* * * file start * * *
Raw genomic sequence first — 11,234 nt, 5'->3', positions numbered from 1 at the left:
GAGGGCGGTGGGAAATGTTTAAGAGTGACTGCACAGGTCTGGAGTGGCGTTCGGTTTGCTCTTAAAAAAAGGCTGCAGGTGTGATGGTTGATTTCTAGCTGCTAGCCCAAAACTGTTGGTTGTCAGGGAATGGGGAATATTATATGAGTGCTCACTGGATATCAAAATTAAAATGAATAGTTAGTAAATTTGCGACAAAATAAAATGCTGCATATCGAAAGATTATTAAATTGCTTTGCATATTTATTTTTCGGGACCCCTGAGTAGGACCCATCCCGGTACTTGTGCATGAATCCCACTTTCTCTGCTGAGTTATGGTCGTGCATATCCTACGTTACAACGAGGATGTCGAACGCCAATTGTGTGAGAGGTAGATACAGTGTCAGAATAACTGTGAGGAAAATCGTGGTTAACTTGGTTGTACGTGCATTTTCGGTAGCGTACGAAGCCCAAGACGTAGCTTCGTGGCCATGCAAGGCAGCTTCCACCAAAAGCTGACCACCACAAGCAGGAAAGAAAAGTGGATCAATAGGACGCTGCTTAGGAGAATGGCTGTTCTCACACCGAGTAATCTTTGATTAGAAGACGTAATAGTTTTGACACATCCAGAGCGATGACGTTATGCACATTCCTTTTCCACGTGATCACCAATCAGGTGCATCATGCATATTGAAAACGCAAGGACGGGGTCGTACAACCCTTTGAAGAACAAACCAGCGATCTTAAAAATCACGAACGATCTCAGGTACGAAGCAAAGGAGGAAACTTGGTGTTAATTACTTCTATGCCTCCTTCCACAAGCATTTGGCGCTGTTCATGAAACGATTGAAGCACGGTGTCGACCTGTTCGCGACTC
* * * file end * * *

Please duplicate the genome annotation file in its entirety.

Raw genomic sequence first — 11,234 nt, 5'->3', positions numbered from 1 at the left:
GAGGGCGGTGGGAAATGTTTAAGAGTGACTGCACAGGTCTGGAGTGGCGTTCGGTTTGCTCTTAAAAAAAGGCTGCAGGTGTGATGGTTGATTTCTAGCTGCTAGCCCAAAACTGTTGGTTGTCAGGGAATGGGGAATATTATATGAGTGCTCACTGGATATCAAAATTAAAATGAATAGTTAGTAAATTTGCGACAAAATAAAATGCTGCATATCGAAAGATTATTAAATTGCTTTGCATATTTATTTTTCGGGACCCCTGAGTAGGACCCATCCCGGTACTTGTGCATGAATCCCACTTTCTCTGCTGAGTTATGGTCGTGCATATCCTACGTTACAACGAGGATGTCGAACGCCAATTGTGTGAGAGGTAGATACAGTGTCAGAATAACTGTGAGGAAAATCGTGGTTAACTTGGTTGTACGTGCATTTTCGGTAGCGTACGAAGCCCAAGACGTAGCTTCGTGGCCATGCAAGGCAGCTTCCACCAAAAGCTGACCACCACAAGCAGGAAAGAAAAGTGGATCAATAGGACGCTGCTTAGGAGAATGGCTGTTCTCACACCGAGTAATCTTTGATTAGAAGACGTAATAGTTTTGACACATCCAGAGCGATGACGTTATGCACATTCCTTTTCCACGTGATCACCAATCAGGTGCATCATGCATATTGAAAACGCAAGGACGGGGTCGTACAACCCTTTGAAGAACAAACCAGCGATCTTAAAAATCACGAACGATCTCAGGTACGAAGCAAAGGAGGAAACTTGGTGTTAATTACTTCTATGCCTCCTTCCACAAGCATTTGGCGCTGTTCATGAAACGATTGAAGCACGGTGTCGACCTGTTCGCGACTC